related topics
{language, word, form}
{theory, work, human}
{math, number, function}
{work, book, publish}
{system, computer, user}
{specie, animal, plant}
{company, market, business}
{food, make, wine}
{car, race, vehicle}
{style, bgcolor, rowspan}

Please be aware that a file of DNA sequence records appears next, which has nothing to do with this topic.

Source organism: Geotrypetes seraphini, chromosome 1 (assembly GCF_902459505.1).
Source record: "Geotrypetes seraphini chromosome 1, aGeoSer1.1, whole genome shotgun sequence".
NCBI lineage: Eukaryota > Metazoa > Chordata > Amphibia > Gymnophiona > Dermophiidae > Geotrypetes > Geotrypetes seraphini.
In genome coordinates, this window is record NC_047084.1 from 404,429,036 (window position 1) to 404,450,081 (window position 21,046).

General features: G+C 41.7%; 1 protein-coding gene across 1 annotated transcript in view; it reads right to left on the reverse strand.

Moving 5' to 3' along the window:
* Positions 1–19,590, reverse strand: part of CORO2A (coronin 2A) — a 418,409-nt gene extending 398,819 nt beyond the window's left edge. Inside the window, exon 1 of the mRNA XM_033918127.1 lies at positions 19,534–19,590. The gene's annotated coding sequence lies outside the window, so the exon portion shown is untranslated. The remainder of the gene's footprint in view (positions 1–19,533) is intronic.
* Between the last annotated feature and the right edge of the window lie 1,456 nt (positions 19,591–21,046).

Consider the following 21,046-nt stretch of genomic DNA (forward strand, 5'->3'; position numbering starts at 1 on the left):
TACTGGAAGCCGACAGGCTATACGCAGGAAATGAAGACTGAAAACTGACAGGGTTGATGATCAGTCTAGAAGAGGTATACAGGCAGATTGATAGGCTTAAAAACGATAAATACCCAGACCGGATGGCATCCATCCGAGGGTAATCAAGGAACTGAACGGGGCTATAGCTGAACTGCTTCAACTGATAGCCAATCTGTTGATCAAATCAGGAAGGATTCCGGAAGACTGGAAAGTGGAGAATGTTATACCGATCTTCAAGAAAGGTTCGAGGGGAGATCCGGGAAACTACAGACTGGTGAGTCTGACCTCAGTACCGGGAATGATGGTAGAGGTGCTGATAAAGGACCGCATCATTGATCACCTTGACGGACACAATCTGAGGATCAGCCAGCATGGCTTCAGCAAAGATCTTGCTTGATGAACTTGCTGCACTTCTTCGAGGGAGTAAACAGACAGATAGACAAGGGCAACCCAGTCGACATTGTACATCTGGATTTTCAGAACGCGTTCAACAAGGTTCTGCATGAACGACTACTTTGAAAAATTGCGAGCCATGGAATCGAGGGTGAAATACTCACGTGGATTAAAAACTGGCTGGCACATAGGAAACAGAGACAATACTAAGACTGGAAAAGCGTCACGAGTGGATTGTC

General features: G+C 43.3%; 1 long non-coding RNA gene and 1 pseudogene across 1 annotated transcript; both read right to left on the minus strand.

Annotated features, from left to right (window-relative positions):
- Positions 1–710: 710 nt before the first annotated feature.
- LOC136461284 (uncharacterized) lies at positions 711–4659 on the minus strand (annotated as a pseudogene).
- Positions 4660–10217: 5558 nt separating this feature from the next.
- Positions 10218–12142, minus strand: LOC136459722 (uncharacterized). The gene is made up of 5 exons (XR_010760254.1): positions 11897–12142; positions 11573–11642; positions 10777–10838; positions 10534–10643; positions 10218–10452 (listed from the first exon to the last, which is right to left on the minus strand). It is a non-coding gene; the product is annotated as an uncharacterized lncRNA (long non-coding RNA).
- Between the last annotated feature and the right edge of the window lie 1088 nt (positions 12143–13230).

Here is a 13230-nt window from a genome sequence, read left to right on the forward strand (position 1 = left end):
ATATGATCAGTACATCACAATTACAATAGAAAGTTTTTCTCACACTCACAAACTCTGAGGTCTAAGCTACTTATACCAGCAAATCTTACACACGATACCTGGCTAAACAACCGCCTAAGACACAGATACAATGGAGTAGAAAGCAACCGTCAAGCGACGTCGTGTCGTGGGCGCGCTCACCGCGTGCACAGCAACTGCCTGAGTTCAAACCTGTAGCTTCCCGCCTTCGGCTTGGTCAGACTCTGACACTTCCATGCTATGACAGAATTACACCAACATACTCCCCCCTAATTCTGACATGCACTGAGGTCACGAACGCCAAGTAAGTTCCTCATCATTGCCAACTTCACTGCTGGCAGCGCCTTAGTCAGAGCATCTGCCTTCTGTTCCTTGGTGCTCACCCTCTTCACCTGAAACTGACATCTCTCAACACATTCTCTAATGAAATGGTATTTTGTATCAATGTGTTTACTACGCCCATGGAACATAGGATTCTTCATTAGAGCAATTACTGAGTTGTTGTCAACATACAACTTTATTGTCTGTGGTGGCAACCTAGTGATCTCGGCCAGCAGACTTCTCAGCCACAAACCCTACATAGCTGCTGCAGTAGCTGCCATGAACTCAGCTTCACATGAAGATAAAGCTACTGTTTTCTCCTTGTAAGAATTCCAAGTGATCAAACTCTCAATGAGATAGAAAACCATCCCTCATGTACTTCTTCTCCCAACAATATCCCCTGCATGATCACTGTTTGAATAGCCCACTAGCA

WordNet is a lexical database for the English language[1]. It groups English words into sets of synonyms called synsets, provides short, general definitions, and records the various semantic relations between these synonym sets. The purpose is twofold: to produce a combination of dictionary and thesaurus that is more intuitively usable, and to support automatic text analysis and artificial intelligence applications. The database and software tools have been released under a BSD style license and can be downloaded and used freely. The database can also be browsed online. WordNet was created and is being maintained at the Cognitive Science Laboratory of Princeton University under the direction of psychology professor George A. Miller. Development began in 1985. Over the years, the project received funding from government agencies interested in machine translation. As of 2009, the WordNet team includes the following members of the Cognitive Science Laboratory: George A. Miller, Christiane Fellbaum, Randee Tengi, Pamela Wakefield, Helen Langone and Benjamin R. Haskell. WordNet has been supported by grants from the National Science Foundation, DARPA, the Disruptive Technology Office (formerly the Advanced Research and Development Activity), and REFLEX. George Miller and Christiane Fellbaum were awarded the 2006 Antonio Zampolli Prize for their work with WordNet.


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